The Feline Diabetic

24 05 2011

The Feline Diabetic

Is your cat constantly at the water bowl?  Do you find yourself emptying out the litter box more than usual?  Has your can been eating well but is actually losing weight?  Then your cat may be suffering from diabetes mellitus.

A cat is traditionally throught to be a diabetic if they have a blood glucose level of over 171 mg/dL.  A single blood glucose above this level is not considered to be completely diagnostic since cats may exhibit stress induced hyperglycemia.  Simply put, this means that a cat may exhibit high glucose levels in the blood when stresses and what could be more stressful for a cat than visiting their local veterinarian and giving blood.  A study of the effects a bath had on blood glucose levels of cats found that the not so simple act of giving a bath to a cat elevated their individual blood glucose levels as much as 194 mg/dL.  These elevated blood glucose levels were seen for at least 90 minutes following the bath.

For cats that stress easily, persistent glucosuria may be used to demonstrate persistant levels of glucose in the urine.  Alternatively a Fructosamine level may be taken which is a reflection of the mean blood glucose levels over the preceding 1 to 3 weeks.  Low levels of blood protein (hypoproteinemia) and hyperthyroidism have been demonstrated to decrease the fructosamine levels reported.  Other biochemical abnormalities seen with diabetes mellitus include an increase in alanine aminotransferase and alkaline phosphatase and hypercholesterolemia (high cholesterole levels).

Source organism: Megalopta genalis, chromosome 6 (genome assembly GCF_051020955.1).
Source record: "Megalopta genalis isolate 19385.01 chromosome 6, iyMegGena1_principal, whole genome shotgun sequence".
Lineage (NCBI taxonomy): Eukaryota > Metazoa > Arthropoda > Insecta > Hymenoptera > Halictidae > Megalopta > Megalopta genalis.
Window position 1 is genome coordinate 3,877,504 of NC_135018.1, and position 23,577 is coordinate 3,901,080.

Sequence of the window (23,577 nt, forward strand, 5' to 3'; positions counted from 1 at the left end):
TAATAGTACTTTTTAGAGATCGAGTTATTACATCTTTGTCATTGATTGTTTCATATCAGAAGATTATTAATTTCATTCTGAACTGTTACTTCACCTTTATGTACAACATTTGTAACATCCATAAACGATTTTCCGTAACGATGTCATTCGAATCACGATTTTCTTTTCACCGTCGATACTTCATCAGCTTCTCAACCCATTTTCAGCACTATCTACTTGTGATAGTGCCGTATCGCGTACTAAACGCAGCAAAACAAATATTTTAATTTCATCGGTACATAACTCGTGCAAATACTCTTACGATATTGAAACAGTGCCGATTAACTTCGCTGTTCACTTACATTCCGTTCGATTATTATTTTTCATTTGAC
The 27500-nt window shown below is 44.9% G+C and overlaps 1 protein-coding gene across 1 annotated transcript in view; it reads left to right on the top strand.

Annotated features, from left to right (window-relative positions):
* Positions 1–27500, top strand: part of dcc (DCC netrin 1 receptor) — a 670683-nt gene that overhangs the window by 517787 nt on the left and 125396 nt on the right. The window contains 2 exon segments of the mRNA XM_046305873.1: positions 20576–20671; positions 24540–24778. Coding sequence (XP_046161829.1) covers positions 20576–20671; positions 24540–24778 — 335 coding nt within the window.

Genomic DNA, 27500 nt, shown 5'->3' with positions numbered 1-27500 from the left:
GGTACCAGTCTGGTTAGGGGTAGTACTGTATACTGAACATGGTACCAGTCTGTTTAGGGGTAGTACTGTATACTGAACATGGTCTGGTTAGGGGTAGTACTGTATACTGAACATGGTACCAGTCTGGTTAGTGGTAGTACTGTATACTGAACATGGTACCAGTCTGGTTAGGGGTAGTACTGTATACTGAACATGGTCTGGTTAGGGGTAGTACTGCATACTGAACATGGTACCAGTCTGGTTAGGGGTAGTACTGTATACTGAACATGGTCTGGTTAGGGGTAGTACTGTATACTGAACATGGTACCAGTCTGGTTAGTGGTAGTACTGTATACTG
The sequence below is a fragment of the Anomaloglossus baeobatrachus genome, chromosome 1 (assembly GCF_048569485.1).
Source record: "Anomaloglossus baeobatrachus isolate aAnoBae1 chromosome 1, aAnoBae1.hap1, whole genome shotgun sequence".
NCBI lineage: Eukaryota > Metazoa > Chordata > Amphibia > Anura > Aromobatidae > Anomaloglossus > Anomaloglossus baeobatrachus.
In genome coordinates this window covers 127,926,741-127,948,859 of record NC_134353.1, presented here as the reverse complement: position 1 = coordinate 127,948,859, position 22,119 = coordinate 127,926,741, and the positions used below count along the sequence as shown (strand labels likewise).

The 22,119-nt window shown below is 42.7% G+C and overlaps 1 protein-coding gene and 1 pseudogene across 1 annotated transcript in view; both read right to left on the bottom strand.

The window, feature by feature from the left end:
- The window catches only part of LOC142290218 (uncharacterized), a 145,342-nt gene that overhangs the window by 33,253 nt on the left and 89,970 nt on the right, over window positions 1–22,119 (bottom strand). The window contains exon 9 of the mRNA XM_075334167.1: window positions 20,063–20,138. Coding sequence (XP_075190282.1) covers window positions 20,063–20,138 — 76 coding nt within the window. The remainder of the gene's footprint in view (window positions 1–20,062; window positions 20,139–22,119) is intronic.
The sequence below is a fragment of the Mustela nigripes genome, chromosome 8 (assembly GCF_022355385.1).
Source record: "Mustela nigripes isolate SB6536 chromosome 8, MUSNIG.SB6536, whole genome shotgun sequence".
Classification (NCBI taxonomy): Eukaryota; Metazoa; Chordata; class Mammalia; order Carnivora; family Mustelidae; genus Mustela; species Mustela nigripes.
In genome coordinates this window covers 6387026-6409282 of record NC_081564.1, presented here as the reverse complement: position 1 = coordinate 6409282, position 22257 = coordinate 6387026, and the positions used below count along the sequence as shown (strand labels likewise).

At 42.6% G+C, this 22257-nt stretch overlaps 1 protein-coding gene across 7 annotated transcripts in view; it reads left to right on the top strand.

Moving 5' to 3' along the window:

Variable levels of urine glucose are present in the diabetic cat.  The presence of ketones in the urine (Ketonuria) is important and may make it necessary to evaluate the pet for ketoacidosis.  The presence of protein in the urine (proteinuria) may be an indication of secondary bacterial infection in the bladder or kidneys or damage to the kidney as a consequence of the diabetes.  Pets with urinary tract infections, typically 13% of those diagnosed with diabetes, will also have red and/or white blood cells in the urine.  More than half of these cats with urinary tract infections do not exhibit clinical signs associated with such an infection.  The urine specific gravity is typically in the fixed specific gravity range of 1.010.  These levels may be confusing however since the presence of glucose in the urine may increase the urine specific gravity as measured by a refractometer.

Cats are an obligate carnivore (must eat meat), and are programmed in the wild to eat 10 to 20 small yet high-protein meals, e.g. mice throughout the day.

Cats cannot metabolize large glucose load, such as those obtained when eating carbohydrates.  Instead a constant supply of amino acids serve as the building blocks for gluroneogenesis.   Cats produce glucose continuously and therefore do not experience the post feeding (postprandial) surge glucose surge seen in most species.

Conversion to a low-carbohydrate and low fiber diet will reverse the glucoenemia in 68% of cases.  If a cat is stable with a blood glucose of less than 350 mg/dL, therapy may be started with diet alone.  Sometimes this can bring about remission without further medical treatment.

Weight loss will likely decrease the insulin requirements.  Typically a weight loss of 1 to 2% of the total body weight per week should be conducted.

Oral hypoglycemic agents, commonly used for type 2 diabetes in humans, are not effective for feline diabetics for several reasons including:  many cats are difficult to pill, adequate diabetic control cannot be achieved by their use alone, evidence that the use of some of these medications may worsen pancreatic amyloidosis in cats, side effects from the medications are common.

Despite the positive impact of dietary management most cats suffering from diabetes will require insulin either short or long-term.

References:

Rios, Lori and Cynthia Ward.  “Feline Diabetes Mellitus:  Diagnosis, Treatment, and Monitoring.  Compendium Continuing Education for Veterinarians.”  Vol. 30(12).  December 2008. Pp. 626-639.

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